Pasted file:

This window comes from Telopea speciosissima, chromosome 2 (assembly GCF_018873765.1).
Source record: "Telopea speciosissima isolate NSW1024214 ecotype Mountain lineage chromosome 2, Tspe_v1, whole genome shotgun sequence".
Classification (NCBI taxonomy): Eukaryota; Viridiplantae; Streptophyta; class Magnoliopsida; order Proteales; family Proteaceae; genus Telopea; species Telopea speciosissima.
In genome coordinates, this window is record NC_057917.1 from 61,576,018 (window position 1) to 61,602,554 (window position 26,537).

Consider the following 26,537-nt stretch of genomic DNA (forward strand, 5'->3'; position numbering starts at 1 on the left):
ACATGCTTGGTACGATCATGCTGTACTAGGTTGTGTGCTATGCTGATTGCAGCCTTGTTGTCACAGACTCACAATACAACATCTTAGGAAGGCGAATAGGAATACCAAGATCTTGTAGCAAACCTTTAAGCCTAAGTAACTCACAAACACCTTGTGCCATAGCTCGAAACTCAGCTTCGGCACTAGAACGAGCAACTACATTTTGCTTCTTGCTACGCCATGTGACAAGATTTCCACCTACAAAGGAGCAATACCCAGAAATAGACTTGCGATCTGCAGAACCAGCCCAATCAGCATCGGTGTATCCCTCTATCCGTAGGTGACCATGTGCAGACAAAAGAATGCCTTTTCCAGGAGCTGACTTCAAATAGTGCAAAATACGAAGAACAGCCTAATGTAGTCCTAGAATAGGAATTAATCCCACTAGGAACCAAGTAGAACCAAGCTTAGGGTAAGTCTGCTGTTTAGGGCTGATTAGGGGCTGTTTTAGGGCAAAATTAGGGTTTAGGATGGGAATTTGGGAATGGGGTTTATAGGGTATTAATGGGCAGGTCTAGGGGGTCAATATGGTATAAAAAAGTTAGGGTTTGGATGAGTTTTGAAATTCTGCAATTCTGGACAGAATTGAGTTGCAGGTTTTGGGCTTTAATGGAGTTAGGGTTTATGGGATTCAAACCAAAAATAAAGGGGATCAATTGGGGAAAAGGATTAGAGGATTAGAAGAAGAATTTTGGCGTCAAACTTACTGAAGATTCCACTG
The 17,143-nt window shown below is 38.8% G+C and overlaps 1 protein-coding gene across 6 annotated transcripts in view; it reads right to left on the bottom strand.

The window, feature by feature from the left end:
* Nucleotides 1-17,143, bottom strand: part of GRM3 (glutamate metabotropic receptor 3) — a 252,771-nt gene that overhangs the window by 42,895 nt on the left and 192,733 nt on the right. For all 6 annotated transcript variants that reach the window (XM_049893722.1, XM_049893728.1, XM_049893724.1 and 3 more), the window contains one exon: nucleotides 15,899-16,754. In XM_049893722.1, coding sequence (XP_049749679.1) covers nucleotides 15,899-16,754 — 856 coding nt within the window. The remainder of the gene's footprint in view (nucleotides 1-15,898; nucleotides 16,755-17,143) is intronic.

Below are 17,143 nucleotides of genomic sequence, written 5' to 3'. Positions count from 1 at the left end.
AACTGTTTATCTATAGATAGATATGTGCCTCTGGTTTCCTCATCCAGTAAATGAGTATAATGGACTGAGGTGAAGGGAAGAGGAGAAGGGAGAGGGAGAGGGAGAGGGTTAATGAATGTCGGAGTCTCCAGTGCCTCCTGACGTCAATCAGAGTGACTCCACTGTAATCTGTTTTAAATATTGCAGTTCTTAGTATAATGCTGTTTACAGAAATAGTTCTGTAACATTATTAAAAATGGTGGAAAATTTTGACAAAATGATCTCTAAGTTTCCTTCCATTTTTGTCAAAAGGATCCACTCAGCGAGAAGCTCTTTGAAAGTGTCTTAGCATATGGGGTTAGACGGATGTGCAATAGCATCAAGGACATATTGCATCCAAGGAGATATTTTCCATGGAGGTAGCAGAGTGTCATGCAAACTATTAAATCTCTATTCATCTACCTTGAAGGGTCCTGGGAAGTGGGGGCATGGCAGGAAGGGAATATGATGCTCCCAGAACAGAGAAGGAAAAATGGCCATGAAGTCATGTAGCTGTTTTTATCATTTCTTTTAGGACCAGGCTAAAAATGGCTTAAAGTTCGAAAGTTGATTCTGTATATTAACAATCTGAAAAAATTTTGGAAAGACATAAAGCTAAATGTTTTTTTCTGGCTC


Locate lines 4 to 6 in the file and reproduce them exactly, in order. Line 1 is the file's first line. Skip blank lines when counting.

In genome coordinates, this window is record NC_057917.1 from 61,576,018 (window position 1) to 61,602,554 (window position 26,537).

Consider the following 26,537-nt stretch of genomic DNA (forward strand, 5'->3'; position numbering starts at 1 on the left):
ACATGCTTGGTACGATCATGCTGTACTAGGTTGTGTGCTATGCTGATTGCAGCCTTGTTGTCACAGACTCACAATACAACATCTTAGGAAGGCGAATAGGAATACCAAGATCTTGTAGCAAACCTTTAAGCCTAAGTAACTCACAAACACCTTGTGCCATAGCTCGAAACTCAGCTTCGGCACTAGAACGAGCAACTACATTTTGCTTCTTGCTACGCCATGTGACAAGATTTCCACCTACAAAGGAGCAATACCCAGAAATAGACTTGCGATCTGCAGAACCAGCCCAATCAGCATCGGTGTATCCCTCTATCCGTAGGTGACCATGTGCAGACAAAAGAATGCCTTTTCCAGGAGCTGACTTCAAATAGTGCAAAATACGAAGAACAGCCTAATGTAGTCCTAGAATAGGAATTAATCCCACTAGGAACCAAGTAGAACCAAGCTTAGGGTAAGTCTGCTGTTTAGGGCTGATTAGGGGCTGTTTTAGGGCAAAATTAGGGTTTAGGATGGGAATTTGGGAATGGGGTTTATAGGGTATTAATGGGCAGGTCTAGGGGGTCAATATGGTATAAAAAAGTTAGGGTTTGGATGAGTTTTGAAATTCTGCAATTCTGGACAGAATTGAGTTGCAGGTTTTGGGCTTTAATGGAGTTAGGGTTTATGGGATTCAAACCAAAAATAAAGGGGATCAATTGGGGAAAAGGATTAGAGGATTAGAAGAAGAATTTTGGCGTCAAACTTACTGAAGATTCCACTG